- More than hospitalizations in local county
- Positive test rate over %
Positive triggers may include:
- Downward trajectory of cases over a 14-day period
- Downward trajectory of positive test rate over a 14-day period
- No local hospitals at or above capacity within a 14-day period
- Fewer than cases in local county
- Fewer than hospitalizations in local county
- Positive test rate under %
Decide which triggers make sense for your organization and area. Your state may also have guidance in its reopening plan that helps you decide which triggers to use.
Assign these triggers to each stage change. For example, you may decide that in order to move to the next stage of reopening (say, increasing your office from 25% to 50% capacity), there needs to be 1) a downward trajectory of cases over a 14-day period AND 2) a positive test rate under 10% for seven consecutive days.
Defining negative triggers will also give you direction regarding what specific numbers to monitor—and when to pull the trigger. By setting clearly defined benchmarks, you can always see how close you are to needing to make a change. If the positive test rate is up to 8% in your county and continuing to climb, your 10% trigger is a clear signal that you need to begin preparing to scale back.
Plan Messaging for Each Transition
One important aspect of preparing to scale back is crafting messaging for each stage change. Whether you are scaling up your reopening or scaling it back, you will want to clearly communicate to your employees what you are doing and why.
This communication should be planned and delivered across multiple channels—text and email at the very least, and potentially social media or internal communications platforms like Slack as well.
Across every channel, the message should follow the same basic structure:
[what trigger necessitated the shift]
[what is changing]
For example, a text message might sound like this:
Because the positive test rate has exceeded 10%, we’ve decided to scale back our office capacity from 25% to 10%. Your manager will be in touch with next steps.]
An email sent at the same time should follow the same basic structure, but with more detail. Crafting these messages ahead of time will save you valuable bandwidth when it comes time to scale back reopening.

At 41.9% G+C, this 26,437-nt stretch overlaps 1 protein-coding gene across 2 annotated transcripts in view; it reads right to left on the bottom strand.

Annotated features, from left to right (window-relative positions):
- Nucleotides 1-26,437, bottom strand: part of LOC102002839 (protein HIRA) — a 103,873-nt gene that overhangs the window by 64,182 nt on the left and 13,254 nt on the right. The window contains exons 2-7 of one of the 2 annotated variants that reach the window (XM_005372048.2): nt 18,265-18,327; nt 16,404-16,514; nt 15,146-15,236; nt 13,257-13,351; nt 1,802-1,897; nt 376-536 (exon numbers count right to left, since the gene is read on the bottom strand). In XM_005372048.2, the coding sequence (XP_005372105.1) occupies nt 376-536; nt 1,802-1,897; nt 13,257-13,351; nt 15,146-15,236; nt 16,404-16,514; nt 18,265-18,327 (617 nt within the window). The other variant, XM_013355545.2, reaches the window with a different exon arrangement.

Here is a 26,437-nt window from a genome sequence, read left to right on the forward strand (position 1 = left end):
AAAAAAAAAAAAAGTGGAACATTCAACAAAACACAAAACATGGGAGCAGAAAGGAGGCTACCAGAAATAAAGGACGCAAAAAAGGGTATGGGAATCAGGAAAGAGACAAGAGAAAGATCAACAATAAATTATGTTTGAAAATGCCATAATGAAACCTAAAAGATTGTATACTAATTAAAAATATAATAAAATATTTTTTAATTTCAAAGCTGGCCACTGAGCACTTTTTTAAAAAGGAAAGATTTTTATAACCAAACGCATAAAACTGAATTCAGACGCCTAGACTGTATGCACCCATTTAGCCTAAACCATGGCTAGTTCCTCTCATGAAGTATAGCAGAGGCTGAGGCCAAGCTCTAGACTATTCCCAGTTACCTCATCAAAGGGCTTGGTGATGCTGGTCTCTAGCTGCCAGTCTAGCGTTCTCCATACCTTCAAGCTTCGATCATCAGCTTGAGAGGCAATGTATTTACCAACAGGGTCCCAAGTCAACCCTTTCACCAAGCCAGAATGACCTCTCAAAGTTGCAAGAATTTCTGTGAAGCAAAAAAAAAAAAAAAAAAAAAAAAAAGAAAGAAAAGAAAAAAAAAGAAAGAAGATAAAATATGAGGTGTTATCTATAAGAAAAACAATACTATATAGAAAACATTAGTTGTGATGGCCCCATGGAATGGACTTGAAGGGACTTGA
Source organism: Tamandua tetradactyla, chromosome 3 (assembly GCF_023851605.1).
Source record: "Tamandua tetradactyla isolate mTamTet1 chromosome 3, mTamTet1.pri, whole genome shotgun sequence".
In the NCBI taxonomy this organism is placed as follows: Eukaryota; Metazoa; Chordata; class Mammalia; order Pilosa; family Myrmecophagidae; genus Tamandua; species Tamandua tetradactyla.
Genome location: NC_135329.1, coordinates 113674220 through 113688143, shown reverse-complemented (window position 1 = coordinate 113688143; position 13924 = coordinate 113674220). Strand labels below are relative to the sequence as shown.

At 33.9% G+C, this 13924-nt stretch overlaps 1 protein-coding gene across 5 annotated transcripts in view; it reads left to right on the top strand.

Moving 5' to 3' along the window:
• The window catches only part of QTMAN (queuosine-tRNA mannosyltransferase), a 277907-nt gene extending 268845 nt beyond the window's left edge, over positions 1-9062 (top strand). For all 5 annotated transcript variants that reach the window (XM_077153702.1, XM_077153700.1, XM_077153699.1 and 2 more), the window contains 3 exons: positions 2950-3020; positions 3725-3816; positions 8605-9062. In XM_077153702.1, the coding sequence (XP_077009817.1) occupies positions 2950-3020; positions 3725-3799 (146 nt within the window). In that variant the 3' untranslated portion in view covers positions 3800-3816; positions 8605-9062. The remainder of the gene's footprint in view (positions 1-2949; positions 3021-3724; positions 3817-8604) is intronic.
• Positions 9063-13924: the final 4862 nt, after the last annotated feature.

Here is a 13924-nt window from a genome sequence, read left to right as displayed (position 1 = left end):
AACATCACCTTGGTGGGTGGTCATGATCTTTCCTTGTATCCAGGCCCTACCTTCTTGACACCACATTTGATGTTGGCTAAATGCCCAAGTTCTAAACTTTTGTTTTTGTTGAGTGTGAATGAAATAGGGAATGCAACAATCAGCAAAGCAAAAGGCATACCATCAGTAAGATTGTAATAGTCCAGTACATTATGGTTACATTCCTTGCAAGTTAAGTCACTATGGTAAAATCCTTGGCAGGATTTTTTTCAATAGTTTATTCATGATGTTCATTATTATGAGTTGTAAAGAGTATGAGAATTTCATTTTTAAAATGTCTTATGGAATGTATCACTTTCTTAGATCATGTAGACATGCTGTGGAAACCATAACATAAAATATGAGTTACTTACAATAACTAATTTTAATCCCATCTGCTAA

Ideally, your emergency communication system allows you to store these messages in templates—and supports folder management so that you can keep your messaging organized. By sorting the templates into folders like “Positive Triggers” and “Negative Triggers,” you can ensure that you are able to find the right message quickly when the moment arises.
Communicate Your Plan
The final step is to communicate your plan to employees. Consider what is the clearest way to present your plan. For complex plans like this, visuals are key. Use flow charts and graphics to clearly illustrate how, when, and why you will scale back or scale up your reopening. A PDF or a PowerPoint presentation is likely the best medium to use.
At the bare minimum, include these elements in the plan you present to employees:
- Stages of reopening
- Triggers you will be monitoring
- How much notice you will give before scaling up or scaling back
- Who will get priority to work in-person
- Who will get priority to work remotely
Giving employees this information will ease employee anxiety and give them clarity so that they can plan accordingly and are not caught off guard if you are forced to scale back reopening.
Now that we are in the reactive stage of the pandemic, it’s not enough for organizations to have a reopening plan. You also need a way to scale back reopening if things go south. By planning ahead—and communicating with employees every step of the way—you can prepare your business to navigate the difficult times that lie ahead.